Many experts believe that online learning environments require the learner to assume greater responsibility for the learning process (Dabbagh & Kitsantas, 2004; King et al., 2001; Schunk & Zimmerman, 1998). Furthermore, many of these same experts argue that self-regulatory skills are essential for success in these highly autonomous learning situations and that the development of these skills can be supported by Web-based pedagogical tools (WBPT; Azevedo, 2005; Dabbagh & Kitsantas, 2004; Zimmerman & Tsikalas, 2005). Accordingly, several researchers have attempted to determine the characteristics of effective WBPT, as well as the extent to which various self-regulatory skills might be supported and/or enhanced by these tools (see Table 2 for a summary of these studies). For example, Kramarski and Gutman (2006) randomly assigned 65 ninth graders to one of two online learning environments designed to teach mathematics: one with self-regulatory support (SRS) in the form of metacognitive questioning and the other without explicit support for self-regulation. Results showed that when pre- and post-test scores were compared, students in the SRS group significantly outperformed their counterparts in the non-supported group on all outcome measures, including performance on mathematical explanations, procedural and transfer tasks, and use of SRL strategies. In terms of effect sizes, post-test improvements in the SRS group were moderate on SRL strategies use (d = .45) to large on mathematical explanations (d = 2.24; Cohen, 1988).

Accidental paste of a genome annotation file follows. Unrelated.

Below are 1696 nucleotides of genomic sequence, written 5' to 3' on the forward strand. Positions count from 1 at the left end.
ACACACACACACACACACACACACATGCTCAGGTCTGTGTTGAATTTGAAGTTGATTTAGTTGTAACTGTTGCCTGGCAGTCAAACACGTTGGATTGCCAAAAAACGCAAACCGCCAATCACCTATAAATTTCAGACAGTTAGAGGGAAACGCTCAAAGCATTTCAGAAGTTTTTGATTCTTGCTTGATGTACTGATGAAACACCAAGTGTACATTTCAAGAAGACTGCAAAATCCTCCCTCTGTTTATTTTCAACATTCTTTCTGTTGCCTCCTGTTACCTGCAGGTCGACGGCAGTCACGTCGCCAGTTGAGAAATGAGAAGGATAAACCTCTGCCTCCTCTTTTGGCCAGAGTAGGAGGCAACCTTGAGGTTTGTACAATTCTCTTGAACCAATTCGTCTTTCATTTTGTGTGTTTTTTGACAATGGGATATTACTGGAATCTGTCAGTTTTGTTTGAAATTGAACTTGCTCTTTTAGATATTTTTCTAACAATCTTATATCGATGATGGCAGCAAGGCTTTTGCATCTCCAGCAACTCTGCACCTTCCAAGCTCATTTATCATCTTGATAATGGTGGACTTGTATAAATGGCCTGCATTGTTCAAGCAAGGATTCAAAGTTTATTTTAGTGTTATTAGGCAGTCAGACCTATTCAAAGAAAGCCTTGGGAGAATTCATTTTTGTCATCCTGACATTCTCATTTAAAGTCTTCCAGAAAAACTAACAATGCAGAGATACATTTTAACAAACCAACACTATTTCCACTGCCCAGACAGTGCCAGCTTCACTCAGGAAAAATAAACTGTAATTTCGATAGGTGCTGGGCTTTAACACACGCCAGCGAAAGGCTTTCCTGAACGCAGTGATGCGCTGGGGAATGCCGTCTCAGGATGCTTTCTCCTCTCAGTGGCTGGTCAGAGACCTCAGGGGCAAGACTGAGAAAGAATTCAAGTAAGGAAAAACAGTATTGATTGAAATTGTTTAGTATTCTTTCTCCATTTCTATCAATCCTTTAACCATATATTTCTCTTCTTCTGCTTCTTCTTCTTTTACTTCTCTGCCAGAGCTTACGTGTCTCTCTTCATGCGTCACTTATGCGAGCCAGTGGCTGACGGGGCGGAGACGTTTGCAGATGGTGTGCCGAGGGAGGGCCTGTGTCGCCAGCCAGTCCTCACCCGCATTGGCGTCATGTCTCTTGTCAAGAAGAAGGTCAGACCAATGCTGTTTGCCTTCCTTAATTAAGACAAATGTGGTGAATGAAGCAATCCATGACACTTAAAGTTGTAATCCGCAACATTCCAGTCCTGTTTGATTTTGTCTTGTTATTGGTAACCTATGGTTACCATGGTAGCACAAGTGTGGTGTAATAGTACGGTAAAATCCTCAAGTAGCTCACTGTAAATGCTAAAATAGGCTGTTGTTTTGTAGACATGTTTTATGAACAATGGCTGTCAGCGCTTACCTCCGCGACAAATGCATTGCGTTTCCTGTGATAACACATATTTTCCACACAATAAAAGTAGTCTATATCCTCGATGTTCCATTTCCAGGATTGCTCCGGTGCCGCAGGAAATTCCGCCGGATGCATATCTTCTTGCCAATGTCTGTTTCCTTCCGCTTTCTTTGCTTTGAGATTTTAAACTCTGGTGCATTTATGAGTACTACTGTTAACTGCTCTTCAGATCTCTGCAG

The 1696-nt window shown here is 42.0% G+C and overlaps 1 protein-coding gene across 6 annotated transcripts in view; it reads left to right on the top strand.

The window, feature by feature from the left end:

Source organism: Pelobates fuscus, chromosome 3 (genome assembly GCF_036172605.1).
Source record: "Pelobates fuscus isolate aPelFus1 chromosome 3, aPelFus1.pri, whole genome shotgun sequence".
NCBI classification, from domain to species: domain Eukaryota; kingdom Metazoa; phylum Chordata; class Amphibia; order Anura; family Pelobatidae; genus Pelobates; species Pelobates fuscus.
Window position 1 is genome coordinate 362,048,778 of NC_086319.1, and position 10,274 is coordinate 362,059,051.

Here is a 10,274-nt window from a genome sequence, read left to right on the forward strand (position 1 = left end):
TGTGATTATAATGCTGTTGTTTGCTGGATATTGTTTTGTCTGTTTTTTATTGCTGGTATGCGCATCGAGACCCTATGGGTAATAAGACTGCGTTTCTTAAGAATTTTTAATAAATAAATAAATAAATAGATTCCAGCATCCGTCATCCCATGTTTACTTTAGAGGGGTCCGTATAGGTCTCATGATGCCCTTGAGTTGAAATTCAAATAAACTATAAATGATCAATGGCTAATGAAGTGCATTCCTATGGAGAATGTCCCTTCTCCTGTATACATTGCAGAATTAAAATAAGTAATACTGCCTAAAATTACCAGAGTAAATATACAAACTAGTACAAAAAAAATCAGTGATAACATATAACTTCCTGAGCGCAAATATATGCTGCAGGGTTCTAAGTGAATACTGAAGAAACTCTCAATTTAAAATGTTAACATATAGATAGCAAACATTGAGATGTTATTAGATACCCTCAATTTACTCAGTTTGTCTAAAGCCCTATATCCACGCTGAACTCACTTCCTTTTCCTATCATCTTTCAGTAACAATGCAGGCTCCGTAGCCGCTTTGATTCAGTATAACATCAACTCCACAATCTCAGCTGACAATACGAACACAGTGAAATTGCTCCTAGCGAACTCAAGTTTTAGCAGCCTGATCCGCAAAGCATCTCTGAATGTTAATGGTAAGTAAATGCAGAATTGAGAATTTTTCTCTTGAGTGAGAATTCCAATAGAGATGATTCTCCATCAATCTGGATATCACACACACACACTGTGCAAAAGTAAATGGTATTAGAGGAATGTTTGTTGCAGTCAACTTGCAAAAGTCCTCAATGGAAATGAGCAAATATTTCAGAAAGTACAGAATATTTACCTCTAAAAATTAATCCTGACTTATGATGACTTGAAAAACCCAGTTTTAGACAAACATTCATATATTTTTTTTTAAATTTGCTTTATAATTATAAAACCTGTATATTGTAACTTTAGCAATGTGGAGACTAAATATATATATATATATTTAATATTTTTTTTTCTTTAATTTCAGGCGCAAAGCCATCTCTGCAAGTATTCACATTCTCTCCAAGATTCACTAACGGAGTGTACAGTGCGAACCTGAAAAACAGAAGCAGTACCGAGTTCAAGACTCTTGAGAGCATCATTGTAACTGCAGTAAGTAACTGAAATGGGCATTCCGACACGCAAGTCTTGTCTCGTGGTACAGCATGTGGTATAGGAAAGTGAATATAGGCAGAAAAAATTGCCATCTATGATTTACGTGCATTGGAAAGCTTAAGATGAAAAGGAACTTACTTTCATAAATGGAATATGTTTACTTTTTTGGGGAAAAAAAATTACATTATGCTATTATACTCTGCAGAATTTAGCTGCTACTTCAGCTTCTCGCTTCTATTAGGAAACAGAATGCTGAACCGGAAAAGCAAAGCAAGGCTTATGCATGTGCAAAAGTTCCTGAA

Using a similar conceptual framework, Azevedo, Cromley, and Seibert (2004) confirmed the positive benefits of online self-regulatory support. In this case, however, the researchers randomly assigned 51 undergraduates to one of three computer-based scaffolding conditions: adaptive scaffolding (AS; i.e., a teacher or tutor who continuously diagnoses students’ understanding), fixed scaffolding (FS), and no scaffolding (NS). Using a mixed-methods approach, the authors found that AS facilitated positive shifts in students’ mental models (as assessed through the coding of student diagrams) significantly more than FS and NS. Furthermore, the researchers analyzed verbalizations of students’ learning activities and found that a significantly larger number of participants in the AS condition planned their learning, monitored their progress, and used learning strategies. Results from this study were particularly noteworthy because the authors used both qualitative and quantitative methods to analyze both performance and process data.